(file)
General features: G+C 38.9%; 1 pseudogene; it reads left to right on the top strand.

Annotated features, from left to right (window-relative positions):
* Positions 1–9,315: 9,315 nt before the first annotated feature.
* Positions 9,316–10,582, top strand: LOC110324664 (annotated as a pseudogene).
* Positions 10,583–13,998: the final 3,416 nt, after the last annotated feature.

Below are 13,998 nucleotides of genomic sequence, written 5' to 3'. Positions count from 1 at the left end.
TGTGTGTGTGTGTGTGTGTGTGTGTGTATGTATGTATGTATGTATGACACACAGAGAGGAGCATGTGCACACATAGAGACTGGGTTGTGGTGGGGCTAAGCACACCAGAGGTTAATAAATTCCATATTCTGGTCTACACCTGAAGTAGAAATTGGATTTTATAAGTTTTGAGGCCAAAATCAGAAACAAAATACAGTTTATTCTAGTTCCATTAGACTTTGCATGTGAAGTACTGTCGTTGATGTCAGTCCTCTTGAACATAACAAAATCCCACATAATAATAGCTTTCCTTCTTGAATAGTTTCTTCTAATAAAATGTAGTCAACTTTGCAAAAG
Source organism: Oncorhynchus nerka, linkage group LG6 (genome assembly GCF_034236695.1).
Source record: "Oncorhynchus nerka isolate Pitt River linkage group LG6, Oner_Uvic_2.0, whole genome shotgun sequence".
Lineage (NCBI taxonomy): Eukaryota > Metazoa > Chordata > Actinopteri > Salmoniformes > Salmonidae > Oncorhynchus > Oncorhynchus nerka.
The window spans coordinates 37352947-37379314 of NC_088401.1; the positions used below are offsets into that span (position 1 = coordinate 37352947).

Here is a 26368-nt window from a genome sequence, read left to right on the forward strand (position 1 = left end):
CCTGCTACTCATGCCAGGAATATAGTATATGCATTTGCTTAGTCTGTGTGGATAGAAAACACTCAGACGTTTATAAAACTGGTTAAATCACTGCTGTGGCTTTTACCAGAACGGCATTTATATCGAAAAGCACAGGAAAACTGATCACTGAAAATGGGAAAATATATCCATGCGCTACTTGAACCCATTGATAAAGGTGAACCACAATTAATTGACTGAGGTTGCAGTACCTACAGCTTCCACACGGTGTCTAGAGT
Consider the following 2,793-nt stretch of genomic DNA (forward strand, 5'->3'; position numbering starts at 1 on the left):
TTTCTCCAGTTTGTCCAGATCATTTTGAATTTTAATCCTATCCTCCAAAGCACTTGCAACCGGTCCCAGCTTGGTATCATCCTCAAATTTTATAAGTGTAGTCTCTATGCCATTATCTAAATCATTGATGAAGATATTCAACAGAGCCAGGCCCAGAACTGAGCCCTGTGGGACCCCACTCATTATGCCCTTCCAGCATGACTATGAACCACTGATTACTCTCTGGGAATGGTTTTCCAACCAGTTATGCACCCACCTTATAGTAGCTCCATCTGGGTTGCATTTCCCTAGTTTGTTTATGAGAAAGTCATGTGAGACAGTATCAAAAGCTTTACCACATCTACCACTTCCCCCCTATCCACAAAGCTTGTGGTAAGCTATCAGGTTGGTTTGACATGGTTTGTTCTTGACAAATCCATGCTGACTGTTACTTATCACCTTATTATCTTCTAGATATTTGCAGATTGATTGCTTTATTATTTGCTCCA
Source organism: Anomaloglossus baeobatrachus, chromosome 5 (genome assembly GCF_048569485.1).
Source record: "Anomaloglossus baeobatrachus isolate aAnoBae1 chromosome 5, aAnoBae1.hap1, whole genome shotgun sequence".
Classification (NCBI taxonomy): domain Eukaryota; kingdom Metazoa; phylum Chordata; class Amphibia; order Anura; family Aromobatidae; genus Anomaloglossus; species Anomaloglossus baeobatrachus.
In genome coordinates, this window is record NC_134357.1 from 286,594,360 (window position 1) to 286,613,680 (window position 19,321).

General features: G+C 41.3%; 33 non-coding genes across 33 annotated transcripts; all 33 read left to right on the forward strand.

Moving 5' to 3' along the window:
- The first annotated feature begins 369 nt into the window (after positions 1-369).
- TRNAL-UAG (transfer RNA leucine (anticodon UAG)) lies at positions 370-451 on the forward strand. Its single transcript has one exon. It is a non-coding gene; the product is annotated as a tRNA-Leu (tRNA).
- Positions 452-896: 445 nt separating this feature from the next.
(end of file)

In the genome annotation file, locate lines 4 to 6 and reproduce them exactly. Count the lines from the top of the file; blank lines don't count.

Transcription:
* Positions 9,316–10,582, top strand: LOC110324664 (annotated as a pseudogene).
* Positions 10,583–13,998: the final 3,416 nt, after the last annotated feature.

Below are 13,998 nucleotides of genomic sequence, written 5' to 3'. Positions count from 1 at the left end.